Despite common wisdom being that democracy is the best state of affairs for countries and their people, democracy is often confused with the current model of democratic republics, which is what many nation founders envisioned.

What history shows us is that, nations that call themselves democracies or that are in some state of nearly pure democracy, have less advantageous governance conditions to find solid ground and to achieve what leaders supposedly want: equality, equity, social justice, and utopias.

The failures of the liberal order in governing a seemingly chaotic world, whose people distrust open society, the failures of socialism, hidden behind the curtains of ‘equality’, and the result of neoliberal policies driven by globalist entities with no national identity at all, have opened the eyes of millions of people who realize that democracy is not as positive as it was believed to be.

Every transition to a new world is anticipated with a fall, although the pillars that maintain the preceding order have already become a fetish.

It happened with the flaming collapse of the Twin Towers, the moment that marks our exposed vulnerability, the arrival of liberalism. It happened again with the stones of Notre Dame, an icon of the universal vocation and the civilizational impudence of the West.

But before those falls there was the Berlin Wall, the symbol with which, we decided to stop thinking that the maps told stories. It was there, according to Bulgarian political scientist Ivan Krastev, when liberalism “abandoned pluralism in favor of hegemony.”

The effect, today, is the reactionary panic that naturally arises when we intend to cling to something without formulating alternatives or when there are no true alternatives to implement change.

Such an effect is linked to the loss of confidence in progress –after many years of decline–  and to the triumph of a new empty worldview: extreme Left policies with a mighty global government at the top of it, that look back in search of better times, pushed forward by the green agenda, that looks towards a dubious future.

The decline of the liberal order is linked to this and is something that has been there for a long time – in columns, analysis and political speeches – like a spooky shadow mimicked with the deep feeling of disorientation in all of the western world.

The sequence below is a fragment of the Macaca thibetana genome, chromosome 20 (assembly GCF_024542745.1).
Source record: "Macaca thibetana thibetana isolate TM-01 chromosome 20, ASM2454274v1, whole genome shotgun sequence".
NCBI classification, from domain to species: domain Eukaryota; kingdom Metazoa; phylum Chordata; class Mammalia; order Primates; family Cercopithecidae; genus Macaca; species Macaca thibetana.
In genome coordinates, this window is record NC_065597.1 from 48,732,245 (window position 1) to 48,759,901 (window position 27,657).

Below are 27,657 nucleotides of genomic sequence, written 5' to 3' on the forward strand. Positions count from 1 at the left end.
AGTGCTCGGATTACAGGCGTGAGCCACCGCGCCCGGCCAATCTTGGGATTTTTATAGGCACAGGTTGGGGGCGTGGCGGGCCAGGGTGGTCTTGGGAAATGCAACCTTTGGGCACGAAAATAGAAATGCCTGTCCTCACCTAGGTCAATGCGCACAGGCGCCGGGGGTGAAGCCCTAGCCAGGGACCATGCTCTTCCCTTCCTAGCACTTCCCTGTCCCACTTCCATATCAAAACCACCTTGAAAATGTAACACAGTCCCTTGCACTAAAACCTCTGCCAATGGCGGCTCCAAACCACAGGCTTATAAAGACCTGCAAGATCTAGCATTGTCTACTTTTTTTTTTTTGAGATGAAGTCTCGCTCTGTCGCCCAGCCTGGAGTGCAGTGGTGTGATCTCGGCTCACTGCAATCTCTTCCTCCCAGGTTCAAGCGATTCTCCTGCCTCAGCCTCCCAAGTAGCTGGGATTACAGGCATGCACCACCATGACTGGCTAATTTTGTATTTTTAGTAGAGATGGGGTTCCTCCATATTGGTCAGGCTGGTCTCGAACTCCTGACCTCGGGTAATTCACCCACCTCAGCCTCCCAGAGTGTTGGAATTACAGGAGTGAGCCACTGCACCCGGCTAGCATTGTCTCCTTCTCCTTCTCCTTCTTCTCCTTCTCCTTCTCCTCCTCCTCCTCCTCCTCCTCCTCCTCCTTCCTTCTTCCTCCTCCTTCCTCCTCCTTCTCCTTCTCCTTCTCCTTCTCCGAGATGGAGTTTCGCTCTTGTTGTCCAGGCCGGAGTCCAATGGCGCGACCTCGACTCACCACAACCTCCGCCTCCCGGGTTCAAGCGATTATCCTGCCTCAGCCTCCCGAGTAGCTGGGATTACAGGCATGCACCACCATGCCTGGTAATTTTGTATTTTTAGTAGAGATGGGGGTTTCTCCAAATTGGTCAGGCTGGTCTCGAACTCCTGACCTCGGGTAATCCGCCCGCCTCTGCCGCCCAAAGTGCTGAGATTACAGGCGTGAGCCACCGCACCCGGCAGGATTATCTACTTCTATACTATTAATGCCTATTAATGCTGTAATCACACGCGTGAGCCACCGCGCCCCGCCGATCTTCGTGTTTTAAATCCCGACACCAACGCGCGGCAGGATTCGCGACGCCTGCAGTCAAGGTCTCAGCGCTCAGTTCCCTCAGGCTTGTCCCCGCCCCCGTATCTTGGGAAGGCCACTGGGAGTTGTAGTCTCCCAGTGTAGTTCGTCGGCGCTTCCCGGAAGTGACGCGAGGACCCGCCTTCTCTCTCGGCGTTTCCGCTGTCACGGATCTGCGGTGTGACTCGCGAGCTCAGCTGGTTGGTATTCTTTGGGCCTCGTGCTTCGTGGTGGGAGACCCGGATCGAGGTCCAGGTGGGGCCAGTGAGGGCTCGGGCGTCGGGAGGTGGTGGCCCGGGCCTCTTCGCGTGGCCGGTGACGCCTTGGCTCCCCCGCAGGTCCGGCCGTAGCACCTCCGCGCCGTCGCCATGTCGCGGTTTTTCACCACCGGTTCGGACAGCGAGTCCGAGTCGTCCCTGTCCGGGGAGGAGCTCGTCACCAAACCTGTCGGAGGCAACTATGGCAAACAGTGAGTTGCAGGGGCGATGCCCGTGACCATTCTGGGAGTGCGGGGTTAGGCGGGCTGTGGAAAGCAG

Those who want to destroy western civilization erroneously highlight nationalism as a form of fear or hesitation. Those liberals that promoted the balkanization of Europe, North America and Latin America, to bring about false necessities, such as the need to protect refugees that they themselves attacked in their homelands, identify initiatives to protect what is wholesome and good at national levels as backward, vulgar populism.

After 30 years full of political irony, in 2019 these liberals still believe that borders are irrelevant, even though drug and people trafficking are patently visible across unchecked entry points in Europe and North America. They still promote the loss of national identity, the disrespect for the rule of law and demand that we all embrace unilateral policies pushed by unelected officials.

Reality provides us with a different tune, however. Entrenchment is not a result of hatred or racism. Walls to protect nations are not erected to separate the good from the bad, but to avoid the collapse of the seriously weakened the one single core value that still manages to hold on western societies together: national identity. These liberals, despite having mountains of evidence to the contrary, still see globalization and the acceptance of a global, interrelated and transnational society.

Europe is a special case because the continent was swindled into believing that the 2015 refugee crisis was an example of how a virtuous society embraced freedom and progress. The invasion of Europe by Africans and Middle Eastern migrants, whose countries were destroyed by liberal policies, helped transformed that imaginary world into reality: the struggle for individual emancipation.

Left and right, the parties enthusiastically assume an ideology that dramatically changes the enlightened principles of Europe. While the continent follows North America’s decline in births and population replacement, political leaders were willing to convince people that such replacement was not necessary, because after all, democracy allowed for the importation of cheap labor and foreign populations to take over the handles of western society.